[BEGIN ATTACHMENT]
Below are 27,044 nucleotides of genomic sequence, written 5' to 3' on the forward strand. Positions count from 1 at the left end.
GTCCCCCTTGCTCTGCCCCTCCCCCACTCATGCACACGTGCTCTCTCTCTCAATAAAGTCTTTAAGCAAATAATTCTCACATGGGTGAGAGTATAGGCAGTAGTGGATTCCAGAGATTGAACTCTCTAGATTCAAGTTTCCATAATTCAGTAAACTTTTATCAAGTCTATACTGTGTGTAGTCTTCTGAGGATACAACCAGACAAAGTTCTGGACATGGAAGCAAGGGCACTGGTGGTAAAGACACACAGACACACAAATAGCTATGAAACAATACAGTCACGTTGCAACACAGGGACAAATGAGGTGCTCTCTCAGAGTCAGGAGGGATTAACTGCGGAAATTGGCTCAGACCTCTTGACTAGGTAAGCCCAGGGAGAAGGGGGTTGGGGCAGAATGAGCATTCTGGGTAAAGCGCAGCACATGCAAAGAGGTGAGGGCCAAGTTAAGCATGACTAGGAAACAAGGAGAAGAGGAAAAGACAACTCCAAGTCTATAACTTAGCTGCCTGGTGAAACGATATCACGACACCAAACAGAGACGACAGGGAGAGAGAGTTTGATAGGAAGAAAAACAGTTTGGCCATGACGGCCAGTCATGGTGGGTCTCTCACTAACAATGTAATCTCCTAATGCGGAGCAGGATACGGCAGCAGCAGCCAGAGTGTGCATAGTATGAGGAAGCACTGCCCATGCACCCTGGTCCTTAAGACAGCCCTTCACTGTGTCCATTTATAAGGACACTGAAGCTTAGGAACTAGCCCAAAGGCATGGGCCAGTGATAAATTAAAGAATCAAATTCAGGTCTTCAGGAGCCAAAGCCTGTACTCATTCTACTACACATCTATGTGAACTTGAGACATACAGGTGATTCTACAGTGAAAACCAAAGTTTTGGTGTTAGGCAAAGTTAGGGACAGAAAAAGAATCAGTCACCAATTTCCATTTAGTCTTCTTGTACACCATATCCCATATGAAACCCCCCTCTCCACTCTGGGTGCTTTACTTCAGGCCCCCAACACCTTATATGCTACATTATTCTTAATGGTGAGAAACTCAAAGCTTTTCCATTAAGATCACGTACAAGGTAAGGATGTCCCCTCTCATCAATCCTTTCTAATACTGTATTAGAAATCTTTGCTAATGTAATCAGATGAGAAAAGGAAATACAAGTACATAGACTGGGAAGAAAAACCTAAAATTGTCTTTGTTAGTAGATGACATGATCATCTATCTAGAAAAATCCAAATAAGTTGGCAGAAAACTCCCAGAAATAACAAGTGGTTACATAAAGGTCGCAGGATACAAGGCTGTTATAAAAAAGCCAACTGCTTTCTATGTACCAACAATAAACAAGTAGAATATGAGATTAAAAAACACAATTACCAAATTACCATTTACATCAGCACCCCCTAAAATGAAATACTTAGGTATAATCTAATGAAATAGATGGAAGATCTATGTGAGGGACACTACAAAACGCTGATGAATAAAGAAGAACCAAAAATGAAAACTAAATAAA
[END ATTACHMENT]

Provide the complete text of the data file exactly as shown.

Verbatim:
Below are 27,044 nucleotides of genomic sequence, written 5' to 3' on the forward strand. Positions count from 1 at the left end.
GTCCCCCTTGCTCTGCCCCTCCCCCACTCATGCACACGTGCTCTCTCTCTCAATAAAGTCTTTAAGCAAATAATTCTCACATGGGTGAGAGTATAGGCAGTAGTGGATTCCAGAGATTGAACTCTCTAGATTCAAGTTTCCATAATTCAGTAAACTTTTATCAAGTCTATACTGTGTGTAGTCTTCTGAGGATACAACCAGACAAAGTTCTGGACATGGAAGCAAGGGCACTGGTGGTAAAGACACACAGACACACAAATAGCTATGAAACAATACAGTCACGTTGCAACACAGGGACAAATGAGGTGCTCTCTCAGAGTCAGGAGGGATTAACTGCGGAAATTGGCTCAGACCTCTTGACTAGGTAAGCCCAGGGAGAAGGGGGTTGGGGCAGAATGAGCATTCTGGGTAAAGCGCAGCACATGCAAAGAGGTGAGGGCCAAGTTAAGCATGACTAGGAAACAAGGAGAAGAGGAAAAGACAACTCCAAGTCTATAACTTAGCTGCCTGGTGAAACGATATCACGACACCAAACAGAGACGACAGGGAGAGAGAGTTTGATAGGAAGAAAAACAGTTTGGCCATGACGGCCAGTCATGGTGGGTCTCTCACTAACAATGTAATCTCCTAATGCGGAGCAGGATACGGCAGCAGCAGCCAGAGTGTGCATAGTATGAGGAAGCACTGCCCATGCACCCTGGTCCTTAAGACAGCCCTTCACTGTGTCCATTTATAAGGACACTGAAGCTTAGGAACTAGCCCAAAGGCATGGGCCAGTGATAAATTAAAGAATCAAATTCAGGTCTTCAGGAGCCAAAGCCTGTACTCATTCTACTACACATCTATGTGAACTTGAGACATACAGGTGATTCTACAGTGAAAACCAAAGTTTTGGTGTTAGGCAAAGTTAGGGACAGAAAAAGAATCAGTCACCAATTTCCATTTAGTCTTCTTGTACACCATATCCCATATGAAACCCCCCTCTCCACTCTGGGTGCTTTACTTCAGGCCCCCAACACCTTATATGCTACATTATTCTTAATGGTGAGAAACTCAAAGCTTTTCCATTAAGATCACGTACAAGGTAAGGATGTCCCCTCTCATCAATCCTTTCTAATACTGTATTAGAAATCTTTGCTAATGTAATCAGATGAGAAAAGGAAATACAAGTACATAGACTGGGAAGAAAAACCTAAAATTGTCTTTGTTAGTAGATGACATGATCATCTATCTAGAAAAATCCAAATAAGTTGGCAGAAAACTCCCAGAAATAACAAGTGGTTACATAAAGGTCGCAGGATACAAGGCTGTTATAAAAAAGCCAACTGCTTTCTATGTACCAACAATAAACAAGTAGAATATGAGATTAAAAAACACAATTACCAAATTACCATTTACATCAGCACCCCCTAAAATGAAATACTTAGGTATAATCTAATGAAATAGATGGAAGATCTATGTGAGGGACACTACAAAACGCTGATGAATAAAGAAGAACCAAAAATGAAAACTAAATAAA